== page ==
Dan Shaughnessy

Beckett has plenty to prove

DETROIT - Maybe Josh Beckett wasn’t being a swell teammate and selfless guy when he told Bobby Valentine to go ahead and let Jon Lester pitch Opening Day. Maybe Beckett was just being smart. The guy who pitched Game 1 against Justin Verlander was not likely to come away with a win for his effort. Going up against Verlander in 2011-12 is like going up against Pedro Martinez in 1999-2000.

Beckett is scheduled to get the ball Saturday in Game 2 of the Red Sox season and even though he’ll never admit it, he’s got something to prove.

The tall Texan can complain all he wants about snitches in the clubhouse and folks who don’t understand that his wife was about to have their first baby when things fell apart for the Red Sox last September. He can roll his eyes when talk shows in Boston overreact to his little side trip to visit a doctor a few days before the start of the season.


Beckett can pretend Saturday is just another game and this is just another season and the only thing that matters is “executing pitches.’’

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Fine. Cool.

But none of that is true. Saturday is not just another game and the 2012 season is not just another season in the long history of the Boston Red Sox. Beckett does have something to prove. He needs to show Red Sox Nation he’s something more than an oft-injured pitcher who has averaged 9 1/2 wins over the last two seasons. He needs to show us he’s worth something near the $17 million he’s making for each of the next three seasons. He needs to be better than the guy who gave up six runs to the Orioles in each of his last two starts, when the Sox staggered out of playoff contention in September. He needs to demonstrate he cares about himself, his teammates, and his manager.

Beckett got fat and sloppy last season. He was outed as a ringleader in the Beer-and-Chicken debacle. And in a season in which he went 13-7 with a nifty 2.89 ERA, he came up small when it mattered.

He wasn’t very wordy or chipper when he spoke with reporters in the Sox clubhouse the day before the Opener. He explained his trips to San Antonio (Monday) and Cleveland (Tuesday) to have his right thumb examined by doctors. He said it’s been bothering him for 18 months and that he’d had a couple of cortisone shots, one during spring training. He said he might need surgery someday, probably not during this season.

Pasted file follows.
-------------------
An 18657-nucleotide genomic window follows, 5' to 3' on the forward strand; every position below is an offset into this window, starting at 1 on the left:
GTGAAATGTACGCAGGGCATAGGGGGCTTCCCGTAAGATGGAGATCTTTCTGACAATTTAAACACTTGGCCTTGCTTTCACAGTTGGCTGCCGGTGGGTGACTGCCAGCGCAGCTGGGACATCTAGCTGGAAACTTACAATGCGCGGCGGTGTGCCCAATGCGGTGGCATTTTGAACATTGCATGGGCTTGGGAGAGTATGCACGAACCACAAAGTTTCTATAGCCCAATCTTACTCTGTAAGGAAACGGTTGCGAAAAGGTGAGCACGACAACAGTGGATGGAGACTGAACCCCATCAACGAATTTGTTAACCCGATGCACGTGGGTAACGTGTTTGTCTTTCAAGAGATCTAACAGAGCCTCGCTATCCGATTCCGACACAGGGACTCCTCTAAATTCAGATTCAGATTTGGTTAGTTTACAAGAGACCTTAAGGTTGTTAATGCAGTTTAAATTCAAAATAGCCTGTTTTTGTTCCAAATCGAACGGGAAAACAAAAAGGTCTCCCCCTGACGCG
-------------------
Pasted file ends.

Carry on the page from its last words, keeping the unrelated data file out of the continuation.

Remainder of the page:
“Things are a lot better now,’’ Beckett said. “I had some issues the last few weeks of spring training. I’ve been getting through them, but I just didn’t think it was something I should just get through for six months.’’

Asked to specify the injury, Beckett said, “I don’t know . . . there’s a bunch of little bones and stuff in there that have some things going on . . . After a shot, things didn’t go as smoothly as they had in the past, so we had to make sure there wasn’t more stuff going on.

“Everything’s fine. I really have no idea how this got blown out like it did. I was dumbfounded, just from the text messages and e-mails I was getting from guys I was just like, ‘Geez, what’s going on here?’ I think a lot of it had to do with Andrew Bailey also having injured his thumb. But he injured his thumb on one thing and mine was something that’s happened over time.’’

Beckett gave up only two earned runs in 19 spring training innings and said he threw 170 pitches in his most recent bullpen session.

How does he feel about going into this season?


“Got to execute pitches,’’ he said. “That’s it. Plain and simple. All year long.’’

In your mind, is there anything to prove this year?

“You’ve got to execute pitches.’’

Any relevance to the way things ended last year?

“I’ve got to do better than I did in my last two starts last year at executing pitches. That’s the bottom line.’’

What about your role on the team as a staff leader, a veteran guy who might set the right tone at the start of the season?

“I think the way you do that is you go out and execute pitches and get outs. People tend to flock to people who are successful.’’

Beckett gets the ball Saturday afternoon. It’s a chance to restore his place as a staff stopper and leader. It’s a chance to make folks forget some of the bad things that happened at the end last year.

All he needs to do is execute pitches.

Dan Shaughnessy can be reached at